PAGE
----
The Biological Chemistry of Nickel
CHAPTER 11: Lactate Racemase and Its Niacin-Derived, Covalently-Tethered, Nickel Cofactor
Published:24 Mar 2017
B. Desguin, P. Soumillion, P. Hols, J. Hu, and R. P. Hausinger, in The Biological Chemistry of Nickel, ed. D. Zamble, M. Rowińska-Żyrek, and H. Kozlowski, The Royal Society of Chemistry, 2017, pp. 220-236.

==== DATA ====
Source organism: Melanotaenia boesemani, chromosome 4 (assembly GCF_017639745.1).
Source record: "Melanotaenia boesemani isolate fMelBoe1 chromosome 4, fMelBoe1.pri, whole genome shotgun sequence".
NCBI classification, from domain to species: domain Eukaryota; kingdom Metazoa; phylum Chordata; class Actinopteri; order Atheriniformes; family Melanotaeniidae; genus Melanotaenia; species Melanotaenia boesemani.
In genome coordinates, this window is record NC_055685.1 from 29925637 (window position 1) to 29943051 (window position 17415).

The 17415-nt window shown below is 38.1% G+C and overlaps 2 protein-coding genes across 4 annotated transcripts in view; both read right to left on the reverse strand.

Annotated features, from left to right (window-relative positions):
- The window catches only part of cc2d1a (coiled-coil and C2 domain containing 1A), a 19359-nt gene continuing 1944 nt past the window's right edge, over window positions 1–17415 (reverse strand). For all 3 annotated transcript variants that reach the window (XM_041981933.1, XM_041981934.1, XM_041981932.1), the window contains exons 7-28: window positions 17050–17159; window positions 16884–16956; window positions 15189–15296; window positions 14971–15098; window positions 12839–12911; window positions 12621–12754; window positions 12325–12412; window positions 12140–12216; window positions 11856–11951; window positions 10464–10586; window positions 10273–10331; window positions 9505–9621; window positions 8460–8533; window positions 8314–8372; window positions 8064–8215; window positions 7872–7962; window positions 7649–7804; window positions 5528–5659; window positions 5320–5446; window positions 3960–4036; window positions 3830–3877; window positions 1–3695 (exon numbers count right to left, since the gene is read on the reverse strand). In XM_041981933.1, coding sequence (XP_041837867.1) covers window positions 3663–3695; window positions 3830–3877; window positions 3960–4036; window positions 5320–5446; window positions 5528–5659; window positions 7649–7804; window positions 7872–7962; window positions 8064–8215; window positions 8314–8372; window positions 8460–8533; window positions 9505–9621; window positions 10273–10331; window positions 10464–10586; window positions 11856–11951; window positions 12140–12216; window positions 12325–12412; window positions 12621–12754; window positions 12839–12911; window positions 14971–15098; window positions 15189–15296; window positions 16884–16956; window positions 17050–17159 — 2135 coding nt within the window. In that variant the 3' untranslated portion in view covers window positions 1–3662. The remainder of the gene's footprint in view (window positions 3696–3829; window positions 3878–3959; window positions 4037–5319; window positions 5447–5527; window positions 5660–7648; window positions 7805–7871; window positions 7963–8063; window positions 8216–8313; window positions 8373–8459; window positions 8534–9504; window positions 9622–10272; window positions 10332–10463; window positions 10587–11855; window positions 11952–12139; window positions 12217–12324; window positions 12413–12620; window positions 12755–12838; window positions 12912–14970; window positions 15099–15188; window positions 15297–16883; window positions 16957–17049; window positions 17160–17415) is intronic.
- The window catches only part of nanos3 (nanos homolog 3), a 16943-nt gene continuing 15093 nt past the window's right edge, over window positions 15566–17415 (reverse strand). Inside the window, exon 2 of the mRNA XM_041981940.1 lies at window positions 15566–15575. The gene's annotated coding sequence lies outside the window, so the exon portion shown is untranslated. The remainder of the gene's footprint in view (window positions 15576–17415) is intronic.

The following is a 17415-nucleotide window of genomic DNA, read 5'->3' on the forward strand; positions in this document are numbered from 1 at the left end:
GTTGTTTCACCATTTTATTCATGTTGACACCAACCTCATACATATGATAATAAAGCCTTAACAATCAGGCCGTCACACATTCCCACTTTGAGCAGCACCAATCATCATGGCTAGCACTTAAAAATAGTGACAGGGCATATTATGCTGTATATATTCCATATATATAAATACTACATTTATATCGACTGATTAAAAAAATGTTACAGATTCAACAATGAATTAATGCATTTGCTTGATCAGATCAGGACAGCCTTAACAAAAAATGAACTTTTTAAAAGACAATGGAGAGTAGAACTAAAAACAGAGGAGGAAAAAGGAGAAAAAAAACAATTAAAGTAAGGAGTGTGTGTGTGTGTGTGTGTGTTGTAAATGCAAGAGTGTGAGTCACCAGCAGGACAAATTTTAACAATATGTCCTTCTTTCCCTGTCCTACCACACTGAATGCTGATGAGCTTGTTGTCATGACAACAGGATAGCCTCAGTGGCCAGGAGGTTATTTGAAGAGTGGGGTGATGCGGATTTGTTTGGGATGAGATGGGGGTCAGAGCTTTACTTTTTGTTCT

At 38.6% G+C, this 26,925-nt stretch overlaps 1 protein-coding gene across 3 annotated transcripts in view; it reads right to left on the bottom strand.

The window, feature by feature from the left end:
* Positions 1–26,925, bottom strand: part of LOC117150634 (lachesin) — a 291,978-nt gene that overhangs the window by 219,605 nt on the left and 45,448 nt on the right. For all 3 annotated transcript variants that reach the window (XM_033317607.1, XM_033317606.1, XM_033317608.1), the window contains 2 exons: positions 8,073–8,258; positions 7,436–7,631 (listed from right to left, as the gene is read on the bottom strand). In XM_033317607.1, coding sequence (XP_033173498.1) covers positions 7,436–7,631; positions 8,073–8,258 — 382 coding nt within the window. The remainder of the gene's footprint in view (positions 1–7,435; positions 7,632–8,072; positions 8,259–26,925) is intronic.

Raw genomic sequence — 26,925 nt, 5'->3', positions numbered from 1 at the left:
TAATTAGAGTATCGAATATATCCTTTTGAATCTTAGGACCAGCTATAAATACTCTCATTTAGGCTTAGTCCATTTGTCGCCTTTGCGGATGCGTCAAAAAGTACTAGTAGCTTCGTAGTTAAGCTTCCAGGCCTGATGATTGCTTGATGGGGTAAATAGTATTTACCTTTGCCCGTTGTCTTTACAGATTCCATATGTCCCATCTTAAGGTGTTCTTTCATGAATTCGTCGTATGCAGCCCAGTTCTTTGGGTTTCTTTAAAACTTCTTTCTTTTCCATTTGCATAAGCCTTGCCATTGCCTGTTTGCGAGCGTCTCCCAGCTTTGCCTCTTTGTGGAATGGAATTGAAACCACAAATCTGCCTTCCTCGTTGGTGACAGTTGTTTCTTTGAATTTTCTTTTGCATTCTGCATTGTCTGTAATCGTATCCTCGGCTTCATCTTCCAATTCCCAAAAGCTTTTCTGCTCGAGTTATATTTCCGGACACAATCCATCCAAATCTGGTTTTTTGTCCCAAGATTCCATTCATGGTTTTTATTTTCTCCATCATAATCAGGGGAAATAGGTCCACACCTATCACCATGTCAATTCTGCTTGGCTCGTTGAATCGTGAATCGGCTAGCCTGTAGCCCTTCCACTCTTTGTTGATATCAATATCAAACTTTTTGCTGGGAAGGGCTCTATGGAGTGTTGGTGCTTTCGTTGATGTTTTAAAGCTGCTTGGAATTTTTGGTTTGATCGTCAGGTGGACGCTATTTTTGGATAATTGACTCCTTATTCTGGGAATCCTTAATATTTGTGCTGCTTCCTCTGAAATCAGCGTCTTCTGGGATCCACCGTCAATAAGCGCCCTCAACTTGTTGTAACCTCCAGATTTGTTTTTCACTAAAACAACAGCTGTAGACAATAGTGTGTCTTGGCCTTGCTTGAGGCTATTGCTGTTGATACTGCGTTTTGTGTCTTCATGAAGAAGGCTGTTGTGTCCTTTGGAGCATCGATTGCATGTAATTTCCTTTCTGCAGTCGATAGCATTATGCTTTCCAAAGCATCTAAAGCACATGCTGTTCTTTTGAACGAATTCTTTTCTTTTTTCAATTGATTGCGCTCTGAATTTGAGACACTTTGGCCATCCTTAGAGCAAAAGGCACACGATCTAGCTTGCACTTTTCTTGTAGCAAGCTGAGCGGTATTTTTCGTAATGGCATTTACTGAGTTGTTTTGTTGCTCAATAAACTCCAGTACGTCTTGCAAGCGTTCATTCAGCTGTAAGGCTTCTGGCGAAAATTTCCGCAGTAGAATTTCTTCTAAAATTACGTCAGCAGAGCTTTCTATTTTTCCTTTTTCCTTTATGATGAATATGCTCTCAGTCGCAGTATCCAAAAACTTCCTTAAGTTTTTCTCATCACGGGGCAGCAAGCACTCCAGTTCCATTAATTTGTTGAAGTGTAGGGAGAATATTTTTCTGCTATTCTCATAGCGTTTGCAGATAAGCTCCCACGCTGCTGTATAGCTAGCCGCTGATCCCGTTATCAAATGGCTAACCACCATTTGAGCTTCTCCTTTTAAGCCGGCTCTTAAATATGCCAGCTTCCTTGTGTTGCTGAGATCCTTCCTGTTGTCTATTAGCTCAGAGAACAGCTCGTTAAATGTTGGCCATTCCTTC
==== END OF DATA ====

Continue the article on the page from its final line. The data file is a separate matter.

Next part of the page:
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The biological racemization of d- and l-lactic acid was first reported in 1936 and has remained mysterious for eight decades. Recently, considerable advances have been achieved by studying the lactate racemase system in Lactobacillus plantarum. In this species, two operons encompassing a total of nine genes are responsible for this activity, with four genes being strictly required. LarA was shown to be the lactate racemase harboring a nickel ion coordinated by a niacin-derived (SCS) pincer complex. A likely mechanistic hypothesis is that the pincer complex reversibly captures a hydride from lactate, forming the achiral pyruvate intermediate. The three accessory proteins required for lactate racemization catalyze carboxylation, sulfur insertion, and nickel incorporation steps during the synthesis of the lactate racemase cofactor from nicotinic acid adenine dinucleotide. LarE, when expressed in the presence of the other two other accessory proteins LarB and LarC, is able to activate the LarA apoprotein in vitro. This suggests the mature cofactor is assembled on LarE before its transfer to the LarA apoprotein. The presence of the lactate racemase accessory proteins in many genomes lacking larA suggests a wider use of the cofactor in the prokaryotic world.